Historically, the standard protocol for cervical fractures in AS patients used to be non-operative treatment (13,23). However, treatment with traction and immobilization is fraught with difficulty due to the underlying kyphotic deformity often observed in these patients. It has even been proposed that patients be immobilized in the kyphotic position to avoid harmful extension which could result in the progression of neurologic deficits (30). In a 1981 study, Murray et al. reported a mortality rate of 45% for surgically treated patients and 29% for non-operatively managed patients. Not only did these numbers shift over the years, but also the prevalence of surgical approaches changed. In a 1996 study of 31 patients, Olerud et al. recommended APSF for cervical fractures in AS (9). In a more recent study, Kouyoumdjian et al. proposed that ASF alone is sufficient for cervical spine fractures in AS patients (31). ASF has the added benefit of shorter operating time which can improve intra- and post-operative complications. However, operative treatment for cervical fractures is associated with a high risk of mortality. In a recent retrospective study, Schoenfeld et al. reported that AS patients with cervical spine fractures had a significantly increased risk of mortality compared with age- and sex-matched controls at 3 months and at 1 and 2 years after the fracture (32).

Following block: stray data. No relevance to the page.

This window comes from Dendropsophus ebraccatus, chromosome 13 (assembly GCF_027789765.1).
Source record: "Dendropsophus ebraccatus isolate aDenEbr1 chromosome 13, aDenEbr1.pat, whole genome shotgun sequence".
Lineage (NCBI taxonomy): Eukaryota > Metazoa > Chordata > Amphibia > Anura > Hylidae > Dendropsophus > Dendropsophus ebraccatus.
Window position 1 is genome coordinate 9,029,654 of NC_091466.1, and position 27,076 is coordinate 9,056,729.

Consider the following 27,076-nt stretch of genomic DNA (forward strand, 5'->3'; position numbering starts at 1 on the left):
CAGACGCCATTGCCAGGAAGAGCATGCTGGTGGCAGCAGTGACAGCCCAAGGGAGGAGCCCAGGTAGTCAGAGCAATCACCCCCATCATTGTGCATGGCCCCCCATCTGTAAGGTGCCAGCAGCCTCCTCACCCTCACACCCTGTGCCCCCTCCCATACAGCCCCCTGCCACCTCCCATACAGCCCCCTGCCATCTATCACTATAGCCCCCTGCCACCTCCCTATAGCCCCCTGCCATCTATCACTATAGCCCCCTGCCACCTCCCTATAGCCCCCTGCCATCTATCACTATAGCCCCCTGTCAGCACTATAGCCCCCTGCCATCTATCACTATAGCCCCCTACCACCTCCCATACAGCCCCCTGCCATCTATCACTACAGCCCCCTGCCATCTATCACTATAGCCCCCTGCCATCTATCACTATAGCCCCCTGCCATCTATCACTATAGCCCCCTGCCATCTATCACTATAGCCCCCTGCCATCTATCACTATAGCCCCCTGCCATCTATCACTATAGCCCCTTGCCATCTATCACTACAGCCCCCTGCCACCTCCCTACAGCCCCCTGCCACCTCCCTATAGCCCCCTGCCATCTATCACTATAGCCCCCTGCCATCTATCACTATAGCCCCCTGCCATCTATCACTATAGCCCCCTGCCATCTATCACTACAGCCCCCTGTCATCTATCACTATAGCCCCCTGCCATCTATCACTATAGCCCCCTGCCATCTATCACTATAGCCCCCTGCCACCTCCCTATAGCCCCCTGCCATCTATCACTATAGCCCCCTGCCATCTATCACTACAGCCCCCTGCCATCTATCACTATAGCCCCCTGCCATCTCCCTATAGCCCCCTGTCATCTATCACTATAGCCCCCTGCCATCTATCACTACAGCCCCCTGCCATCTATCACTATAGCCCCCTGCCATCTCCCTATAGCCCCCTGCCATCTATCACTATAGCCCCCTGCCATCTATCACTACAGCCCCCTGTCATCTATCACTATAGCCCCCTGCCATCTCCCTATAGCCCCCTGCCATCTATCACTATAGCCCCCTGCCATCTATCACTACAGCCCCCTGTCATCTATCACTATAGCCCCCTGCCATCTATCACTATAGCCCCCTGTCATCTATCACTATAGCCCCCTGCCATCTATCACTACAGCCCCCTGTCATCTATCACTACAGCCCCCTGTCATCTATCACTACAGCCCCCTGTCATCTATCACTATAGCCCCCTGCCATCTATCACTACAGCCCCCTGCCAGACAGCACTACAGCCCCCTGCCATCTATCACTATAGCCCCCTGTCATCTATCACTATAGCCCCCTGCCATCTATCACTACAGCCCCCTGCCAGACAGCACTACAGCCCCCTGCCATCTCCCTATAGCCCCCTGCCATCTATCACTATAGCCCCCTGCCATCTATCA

Nonoperative treatment was also the standard approach for treating thoracolumbar fractures in AS (17). However, more recent studies recommend early surgical treatment as it results in more favorable outcomes with lower rates of pseudarthrosis and neurologic deficits (7,14,15). In a recent retrospective study of 28 AS patients being treated for thoracolumbar spine fractures, Lu et al. (33) reported that surgically treated patients provided solid fusion and neurological improvement in contrast to non-operatively treated patients who often presented with pseudarthrosis and progressive neurologic deficits. For thoracolumbar fractures, PSF of at least three levels above and below the fracture are recommended by several authors (15,34). In treating 13 thoracolumbar fractures in AS patients, Sapkas et al. exclusively used PSF and solid fusion was achieved in all of them (22). The authors note that this approach is preferred to reduce the possibility of complications, as these patients already have cardiovascular and pulmonary disorders due to their underlying AS.